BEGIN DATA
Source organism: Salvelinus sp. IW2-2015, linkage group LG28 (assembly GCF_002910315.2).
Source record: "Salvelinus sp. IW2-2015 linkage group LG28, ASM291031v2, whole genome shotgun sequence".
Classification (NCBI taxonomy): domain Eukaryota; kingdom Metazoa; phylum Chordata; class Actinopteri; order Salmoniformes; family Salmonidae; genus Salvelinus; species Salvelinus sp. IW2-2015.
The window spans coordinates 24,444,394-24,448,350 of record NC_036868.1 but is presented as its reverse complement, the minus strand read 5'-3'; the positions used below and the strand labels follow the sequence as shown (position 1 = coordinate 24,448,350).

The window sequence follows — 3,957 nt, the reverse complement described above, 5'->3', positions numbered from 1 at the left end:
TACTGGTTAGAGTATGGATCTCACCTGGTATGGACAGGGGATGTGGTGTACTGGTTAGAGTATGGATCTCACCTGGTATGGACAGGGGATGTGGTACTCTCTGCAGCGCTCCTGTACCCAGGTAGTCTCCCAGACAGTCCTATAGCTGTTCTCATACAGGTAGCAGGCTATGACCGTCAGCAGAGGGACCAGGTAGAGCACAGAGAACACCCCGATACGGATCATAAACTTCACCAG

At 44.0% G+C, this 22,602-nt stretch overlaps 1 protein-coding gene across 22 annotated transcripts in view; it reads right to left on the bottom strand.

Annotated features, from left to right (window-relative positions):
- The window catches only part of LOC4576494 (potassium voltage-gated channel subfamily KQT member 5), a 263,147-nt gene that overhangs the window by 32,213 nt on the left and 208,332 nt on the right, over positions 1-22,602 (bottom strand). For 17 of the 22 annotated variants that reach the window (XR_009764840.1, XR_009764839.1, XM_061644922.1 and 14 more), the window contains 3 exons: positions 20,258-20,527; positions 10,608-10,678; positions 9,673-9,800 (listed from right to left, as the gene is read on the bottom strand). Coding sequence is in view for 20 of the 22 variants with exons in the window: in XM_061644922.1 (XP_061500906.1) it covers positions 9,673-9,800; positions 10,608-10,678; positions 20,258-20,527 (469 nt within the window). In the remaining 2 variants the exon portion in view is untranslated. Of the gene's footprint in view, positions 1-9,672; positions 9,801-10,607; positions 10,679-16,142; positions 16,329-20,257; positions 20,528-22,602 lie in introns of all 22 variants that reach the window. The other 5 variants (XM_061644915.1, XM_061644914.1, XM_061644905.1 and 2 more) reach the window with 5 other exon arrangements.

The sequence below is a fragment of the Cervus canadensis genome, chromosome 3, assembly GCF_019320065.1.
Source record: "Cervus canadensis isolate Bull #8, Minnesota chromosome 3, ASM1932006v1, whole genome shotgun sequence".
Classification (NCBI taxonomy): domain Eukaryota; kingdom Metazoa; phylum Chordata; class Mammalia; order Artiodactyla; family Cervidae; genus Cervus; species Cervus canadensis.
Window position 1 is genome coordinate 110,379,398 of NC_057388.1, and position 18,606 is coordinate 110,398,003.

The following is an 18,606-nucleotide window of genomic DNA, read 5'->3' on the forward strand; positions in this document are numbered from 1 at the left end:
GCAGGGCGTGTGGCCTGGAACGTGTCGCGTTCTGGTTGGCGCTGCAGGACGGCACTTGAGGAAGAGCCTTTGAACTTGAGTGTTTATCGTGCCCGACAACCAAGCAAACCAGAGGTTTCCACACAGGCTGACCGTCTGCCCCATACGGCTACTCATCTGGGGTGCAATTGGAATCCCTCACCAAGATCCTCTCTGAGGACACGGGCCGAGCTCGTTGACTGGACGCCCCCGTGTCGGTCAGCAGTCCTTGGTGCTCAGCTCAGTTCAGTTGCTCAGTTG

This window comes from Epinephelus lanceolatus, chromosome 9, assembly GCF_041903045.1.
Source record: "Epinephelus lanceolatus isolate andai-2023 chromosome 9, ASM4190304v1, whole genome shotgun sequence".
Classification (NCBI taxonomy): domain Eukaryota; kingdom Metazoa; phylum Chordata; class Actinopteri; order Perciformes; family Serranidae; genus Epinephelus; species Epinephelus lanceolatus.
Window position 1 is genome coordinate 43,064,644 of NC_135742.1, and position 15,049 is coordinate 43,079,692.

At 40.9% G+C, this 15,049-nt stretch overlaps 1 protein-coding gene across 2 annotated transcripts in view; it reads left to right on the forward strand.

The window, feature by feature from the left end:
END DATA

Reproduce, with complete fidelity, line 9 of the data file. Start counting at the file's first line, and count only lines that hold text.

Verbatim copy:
- The window catches only part of LOC4576494 (potassium voltage-gated channel subfamily KQT member 5), a 263,147-nt gene that overhangs the window by 32,213 nt on the left and 208,332 nt on the right, over positions 1-22,602 (bottom strand). For 17 of the 22 annotated variants that reach the window (XR_009764840.1, XR_009764839.1, XM_061644922.1 and 14 more), the window contains 3 exons: positions 20,258-20,527; positions 10,608-10,678; positions 9,673-9,800 (listed from right to left, as the gene is read on the bottom strand). Coding sequence is in view for 20 of the 22 variants with exons in the window: in XM_061644922.1 (XP_061500906.1) it covers positions 9,673-9,800; positions 10,608-10,678; positions 20,258-20,527 (469 nt within the window). In the remaining 2 variants the exon portion in view is untranslated. Of the gene's footprint in view, positions 1-9,672; positions 9,801-10,607; positions 10,679-16,142; positions 16,329-20,257; positions 20,528-22,602 lie in introns of all 22 variants that reach the window. The other 5 variants (XM_061644915.1, XM_061644914.1, XM_061644905.1 and 2 more) reach the window with 5 other exon arrangements.